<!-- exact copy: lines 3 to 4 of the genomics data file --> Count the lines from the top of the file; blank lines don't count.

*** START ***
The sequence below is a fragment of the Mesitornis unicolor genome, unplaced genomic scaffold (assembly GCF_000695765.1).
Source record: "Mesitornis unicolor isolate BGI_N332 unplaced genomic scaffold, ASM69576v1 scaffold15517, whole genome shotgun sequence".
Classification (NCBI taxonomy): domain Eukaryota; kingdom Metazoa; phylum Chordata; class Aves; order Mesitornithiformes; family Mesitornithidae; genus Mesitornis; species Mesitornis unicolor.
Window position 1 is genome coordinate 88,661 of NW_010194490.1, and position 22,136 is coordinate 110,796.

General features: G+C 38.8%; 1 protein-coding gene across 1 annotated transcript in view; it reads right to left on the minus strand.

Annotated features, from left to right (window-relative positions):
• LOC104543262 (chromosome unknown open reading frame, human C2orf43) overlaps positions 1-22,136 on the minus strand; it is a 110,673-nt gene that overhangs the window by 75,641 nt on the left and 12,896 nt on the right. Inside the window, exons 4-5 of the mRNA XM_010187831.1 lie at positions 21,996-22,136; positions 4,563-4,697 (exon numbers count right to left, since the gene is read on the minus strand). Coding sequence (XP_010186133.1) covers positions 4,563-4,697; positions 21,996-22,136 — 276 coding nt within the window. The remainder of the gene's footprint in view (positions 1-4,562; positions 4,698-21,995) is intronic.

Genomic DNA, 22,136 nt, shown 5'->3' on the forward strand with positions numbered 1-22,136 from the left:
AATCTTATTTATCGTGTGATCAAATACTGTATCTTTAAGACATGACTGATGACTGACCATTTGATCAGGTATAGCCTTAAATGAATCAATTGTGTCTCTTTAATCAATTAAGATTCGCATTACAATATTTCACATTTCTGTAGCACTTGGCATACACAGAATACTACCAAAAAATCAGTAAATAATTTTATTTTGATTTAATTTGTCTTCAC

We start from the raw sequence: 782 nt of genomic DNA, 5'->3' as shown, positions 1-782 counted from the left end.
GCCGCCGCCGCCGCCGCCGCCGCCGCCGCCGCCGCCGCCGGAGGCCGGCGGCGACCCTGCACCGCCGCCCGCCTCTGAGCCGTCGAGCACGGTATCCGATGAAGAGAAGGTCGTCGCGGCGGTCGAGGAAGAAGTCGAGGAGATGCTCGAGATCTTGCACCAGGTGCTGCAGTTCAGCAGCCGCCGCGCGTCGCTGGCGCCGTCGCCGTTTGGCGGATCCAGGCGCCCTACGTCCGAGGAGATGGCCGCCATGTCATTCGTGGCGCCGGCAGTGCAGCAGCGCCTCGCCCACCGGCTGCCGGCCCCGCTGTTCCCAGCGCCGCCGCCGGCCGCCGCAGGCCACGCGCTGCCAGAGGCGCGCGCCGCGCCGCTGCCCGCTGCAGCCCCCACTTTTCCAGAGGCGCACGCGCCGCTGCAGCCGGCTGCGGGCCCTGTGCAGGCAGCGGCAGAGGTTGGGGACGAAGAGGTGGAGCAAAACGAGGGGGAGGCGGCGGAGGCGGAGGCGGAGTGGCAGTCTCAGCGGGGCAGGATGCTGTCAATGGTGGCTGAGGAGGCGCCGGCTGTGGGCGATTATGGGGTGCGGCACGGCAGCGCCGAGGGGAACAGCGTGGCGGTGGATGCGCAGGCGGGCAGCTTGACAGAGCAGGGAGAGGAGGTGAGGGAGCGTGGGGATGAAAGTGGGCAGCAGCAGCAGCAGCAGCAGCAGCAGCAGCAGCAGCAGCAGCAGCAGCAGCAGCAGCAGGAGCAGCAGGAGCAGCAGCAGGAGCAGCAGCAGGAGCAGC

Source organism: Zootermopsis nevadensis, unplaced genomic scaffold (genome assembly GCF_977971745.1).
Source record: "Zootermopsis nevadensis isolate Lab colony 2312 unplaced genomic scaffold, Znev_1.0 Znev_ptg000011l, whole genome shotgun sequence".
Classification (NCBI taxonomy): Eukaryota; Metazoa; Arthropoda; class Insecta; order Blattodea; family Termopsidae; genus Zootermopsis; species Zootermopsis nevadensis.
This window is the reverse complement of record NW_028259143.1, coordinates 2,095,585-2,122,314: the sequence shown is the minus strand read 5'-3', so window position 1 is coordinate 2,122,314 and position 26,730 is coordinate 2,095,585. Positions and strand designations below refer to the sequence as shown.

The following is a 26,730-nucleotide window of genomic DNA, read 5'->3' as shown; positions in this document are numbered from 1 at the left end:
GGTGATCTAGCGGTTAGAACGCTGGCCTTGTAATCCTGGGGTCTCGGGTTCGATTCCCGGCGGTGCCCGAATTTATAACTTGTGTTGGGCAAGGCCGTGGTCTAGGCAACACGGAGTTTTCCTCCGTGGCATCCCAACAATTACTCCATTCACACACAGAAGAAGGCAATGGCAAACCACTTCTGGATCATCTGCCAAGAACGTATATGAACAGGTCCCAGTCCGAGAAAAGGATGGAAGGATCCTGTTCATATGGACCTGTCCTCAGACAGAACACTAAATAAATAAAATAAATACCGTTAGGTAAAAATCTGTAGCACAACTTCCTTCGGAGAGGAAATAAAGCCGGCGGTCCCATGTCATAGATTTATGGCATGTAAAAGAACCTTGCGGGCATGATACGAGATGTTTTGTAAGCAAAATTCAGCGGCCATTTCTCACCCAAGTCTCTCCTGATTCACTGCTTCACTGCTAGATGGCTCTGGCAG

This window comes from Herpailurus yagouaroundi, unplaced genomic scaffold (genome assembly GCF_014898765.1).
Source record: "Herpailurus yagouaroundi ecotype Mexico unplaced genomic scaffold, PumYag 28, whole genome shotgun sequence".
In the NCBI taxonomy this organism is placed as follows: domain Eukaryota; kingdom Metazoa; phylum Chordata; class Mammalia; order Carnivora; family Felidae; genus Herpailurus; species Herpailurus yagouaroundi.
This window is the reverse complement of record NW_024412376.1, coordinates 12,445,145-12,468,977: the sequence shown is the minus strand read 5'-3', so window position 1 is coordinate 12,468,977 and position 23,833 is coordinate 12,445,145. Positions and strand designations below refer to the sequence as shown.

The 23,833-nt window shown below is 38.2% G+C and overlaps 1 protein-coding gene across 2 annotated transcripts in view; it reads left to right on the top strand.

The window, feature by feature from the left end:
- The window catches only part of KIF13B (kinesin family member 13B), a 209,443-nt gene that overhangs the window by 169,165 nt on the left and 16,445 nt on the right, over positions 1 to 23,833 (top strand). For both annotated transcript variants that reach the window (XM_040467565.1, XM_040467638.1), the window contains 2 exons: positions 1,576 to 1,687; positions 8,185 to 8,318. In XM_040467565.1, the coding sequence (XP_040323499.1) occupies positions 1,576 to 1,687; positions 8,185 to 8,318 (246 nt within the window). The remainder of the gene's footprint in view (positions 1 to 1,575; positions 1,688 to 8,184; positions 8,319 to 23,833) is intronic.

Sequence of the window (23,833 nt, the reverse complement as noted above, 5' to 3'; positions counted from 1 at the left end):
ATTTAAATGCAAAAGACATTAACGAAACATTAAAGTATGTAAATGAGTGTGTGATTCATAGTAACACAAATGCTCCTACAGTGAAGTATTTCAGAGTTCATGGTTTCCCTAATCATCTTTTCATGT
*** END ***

Classification (NCBI taxonomy): domain Eukaryota; kingdom Metazoa; phylum Chordata; class Aves; order Mesitornithiformes; family Mesitornithidae; genus Mesitornis; species Mesitornis unicolor.
Window position 1 is genome coordinate 88,661 of NW_010194490.1, and position 22,136 is coordinate 110,796.